Assessing the Welfare Effects of the East African Community Customs Union’s Transition Arrangements on Uganda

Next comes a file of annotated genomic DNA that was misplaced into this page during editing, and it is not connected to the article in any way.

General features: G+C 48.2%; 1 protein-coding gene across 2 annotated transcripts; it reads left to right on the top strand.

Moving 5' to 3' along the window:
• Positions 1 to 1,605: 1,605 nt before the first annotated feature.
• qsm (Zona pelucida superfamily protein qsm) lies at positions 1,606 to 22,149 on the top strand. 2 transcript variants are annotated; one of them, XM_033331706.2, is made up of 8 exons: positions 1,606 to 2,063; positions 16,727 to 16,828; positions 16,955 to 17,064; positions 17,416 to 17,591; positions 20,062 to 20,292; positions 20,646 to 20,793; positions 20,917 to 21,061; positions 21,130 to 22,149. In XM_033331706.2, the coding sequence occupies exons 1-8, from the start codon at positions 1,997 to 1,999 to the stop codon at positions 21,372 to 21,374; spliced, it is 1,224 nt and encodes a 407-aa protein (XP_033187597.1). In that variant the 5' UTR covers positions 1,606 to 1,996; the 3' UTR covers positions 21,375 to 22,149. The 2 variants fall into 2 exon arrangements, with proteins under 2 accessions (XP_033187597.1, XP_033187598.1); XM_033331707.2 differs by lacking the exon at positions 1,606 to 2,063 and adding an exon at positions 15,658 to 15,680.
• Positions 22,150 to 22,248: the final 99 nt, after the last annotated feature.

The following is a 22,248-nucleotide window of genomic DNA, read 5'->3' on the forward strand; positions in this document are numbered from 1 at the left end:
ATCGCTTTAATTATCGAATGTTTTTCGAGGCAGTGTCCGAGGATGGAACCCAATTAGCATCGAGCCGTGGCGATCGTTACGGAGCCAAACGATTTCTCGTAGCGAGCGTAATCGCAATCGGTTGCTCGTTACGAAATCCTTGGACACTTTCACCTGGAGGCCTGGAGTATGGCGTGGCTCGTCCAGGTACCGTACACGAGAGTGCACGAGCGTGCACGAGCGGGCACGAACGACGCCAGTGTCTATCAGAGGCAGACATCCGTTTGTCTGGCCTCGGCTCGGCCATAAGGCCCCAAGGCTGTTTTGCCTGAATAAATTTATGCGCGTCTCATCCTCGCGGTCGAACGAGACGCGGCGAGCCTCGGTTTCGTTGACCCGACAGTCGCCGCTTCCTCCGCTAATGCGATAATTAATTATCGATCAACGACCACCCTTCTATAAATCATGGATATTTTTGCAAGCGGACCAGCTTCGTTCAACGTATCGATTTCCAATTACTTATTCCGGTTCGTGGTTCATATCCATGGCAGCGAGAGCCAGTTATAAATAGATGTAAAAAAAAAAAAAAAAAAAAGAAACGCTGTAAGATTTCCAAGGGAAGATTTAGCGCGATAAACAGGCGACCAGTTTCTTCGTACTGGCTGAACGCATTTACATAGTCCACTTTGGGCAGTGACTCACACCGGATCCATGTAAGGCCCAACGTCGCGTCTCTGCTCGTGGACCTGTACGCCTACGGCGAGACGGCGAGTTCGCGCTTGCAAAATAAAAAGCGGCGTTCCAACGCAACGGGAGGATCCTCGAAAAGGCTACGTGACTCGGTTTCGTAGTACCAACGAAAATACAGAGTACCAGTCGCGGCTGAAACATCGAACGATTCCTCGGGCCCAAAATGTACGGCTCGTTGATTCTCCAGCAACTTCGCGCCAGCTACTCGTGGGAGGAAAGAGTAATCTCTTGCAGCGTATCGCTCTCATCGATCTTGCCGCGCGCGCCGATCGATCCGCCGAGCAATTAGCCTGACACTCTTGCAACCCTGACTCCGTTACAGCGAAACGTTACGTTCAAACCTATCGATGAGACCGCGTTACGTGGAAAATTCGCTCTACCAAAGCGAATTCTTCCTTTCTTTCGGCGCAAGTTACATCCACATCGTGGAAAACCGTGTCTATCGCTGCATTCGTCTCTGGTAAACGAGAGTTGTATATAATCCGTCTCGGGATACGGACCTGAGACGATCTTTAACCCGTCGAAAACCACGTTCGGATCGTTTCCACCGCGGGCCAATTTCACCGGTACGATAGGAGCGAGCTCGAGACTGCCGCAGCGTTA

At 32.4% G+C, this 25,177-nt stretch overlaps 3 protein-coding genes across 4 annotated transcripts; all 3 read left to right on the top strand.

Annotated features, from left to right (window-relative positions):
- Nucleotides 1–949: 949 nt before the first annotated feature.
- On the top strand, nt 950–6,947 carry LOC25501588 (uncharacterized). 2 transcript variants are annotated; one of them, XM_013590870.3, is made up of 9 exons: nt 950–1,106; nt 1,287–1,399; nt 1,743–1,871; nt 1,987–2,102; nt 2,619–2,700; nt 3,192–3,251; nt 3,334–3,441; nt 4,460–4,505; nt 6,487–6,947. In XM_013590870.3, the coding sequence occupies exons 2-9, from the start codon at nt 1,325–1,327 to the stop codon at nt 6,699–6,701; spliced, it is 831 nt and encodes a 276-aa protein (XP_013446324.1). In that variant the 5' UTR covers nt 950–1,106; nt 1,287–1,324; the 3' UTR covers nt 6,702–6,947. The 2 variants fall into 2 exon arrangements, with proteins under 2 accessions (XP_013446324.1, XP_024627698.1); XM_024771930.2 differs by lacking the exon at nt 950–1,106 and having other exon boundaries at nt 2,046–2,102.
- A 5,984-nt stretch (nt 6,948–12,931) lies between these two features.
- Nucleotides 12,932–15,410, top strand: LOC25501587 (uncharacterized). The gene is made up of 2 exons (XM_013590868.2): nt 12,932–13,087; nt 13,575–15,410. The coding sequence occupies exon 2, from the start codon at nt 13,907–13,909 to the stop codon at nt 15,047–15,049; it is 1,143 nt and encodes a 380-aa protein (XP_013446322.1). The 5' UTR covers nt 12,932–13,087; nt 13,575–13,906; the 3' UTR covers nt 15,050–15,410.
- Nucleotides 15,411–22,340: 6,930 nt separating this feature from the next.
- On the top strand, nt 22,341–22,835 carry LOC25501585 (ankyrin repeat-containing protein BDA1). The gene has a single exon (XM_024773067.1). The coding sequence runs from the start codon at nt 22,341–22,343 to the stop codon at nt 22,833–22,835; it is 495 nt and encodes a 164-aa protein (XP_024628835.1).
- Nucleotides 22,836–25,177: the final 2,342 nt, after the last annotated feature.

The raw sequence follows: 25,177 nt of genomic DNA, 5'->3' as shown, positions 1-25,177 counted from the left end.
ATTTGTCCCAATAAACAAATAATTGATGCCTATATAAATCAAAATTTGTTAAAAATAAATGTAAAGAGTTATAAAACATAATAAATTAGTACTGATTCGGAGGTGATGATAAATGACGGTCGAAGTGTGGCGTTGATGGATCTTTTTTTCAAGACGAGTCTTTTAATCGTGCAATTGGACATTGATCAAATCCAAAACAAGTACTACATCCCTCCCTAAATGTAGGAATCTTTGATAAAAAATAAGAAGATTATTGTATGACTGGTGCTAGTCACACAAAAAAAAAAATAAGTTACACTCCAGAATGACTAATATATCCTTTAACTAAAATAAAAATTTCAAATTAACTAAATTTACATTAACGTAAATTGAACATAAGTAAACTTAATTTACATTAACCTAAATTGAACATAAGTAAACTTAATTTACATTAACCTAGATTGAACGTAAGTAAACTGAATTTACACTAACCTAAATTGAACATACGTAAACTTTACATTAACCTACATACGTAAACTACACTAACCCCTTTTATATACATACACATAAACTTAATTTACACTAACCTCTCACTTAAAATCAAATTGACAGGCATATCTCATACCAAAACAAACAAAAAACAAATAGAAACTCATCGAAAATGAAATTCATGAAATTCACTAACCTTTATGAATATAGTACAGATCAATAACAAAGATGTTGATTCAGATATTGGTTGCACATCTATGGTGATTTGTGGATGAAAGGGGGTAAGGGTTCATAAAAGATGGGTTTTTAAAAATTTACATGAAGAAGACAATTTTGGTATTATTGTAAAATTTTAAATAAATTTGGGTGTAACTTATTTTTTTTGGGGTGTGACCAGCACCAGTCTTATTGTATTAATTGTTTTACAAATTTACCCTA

Regional trade arrangements are becoming an increasingly popular vehicle for the promotion of trade and growth. In East Africa the previously defunct East Africa Customs Union has been resurrected to improve trade between Kenya, Tanzania and Uganda. To facilitate the development of the East African Community, transitional arrangements have been put in place to liberalise inter and intra-regional trade. Using a partial equilibrium approach this paper quantifies and evaluates the trade and welfare effects of these arrangements for Uganda, particularly for products classified as sensitive products from the Ugandan perspective. Results vary with the level of product aggregation applied which questions whether transitional arrangements confer any real benefits on the stakeholders. The policy implications that follow suggest that selecting industries for protection should be based on predicted welfare outcomes rather than on pressure from vested interests for the partner countries to benefit from trade liberalisation within the customs union.
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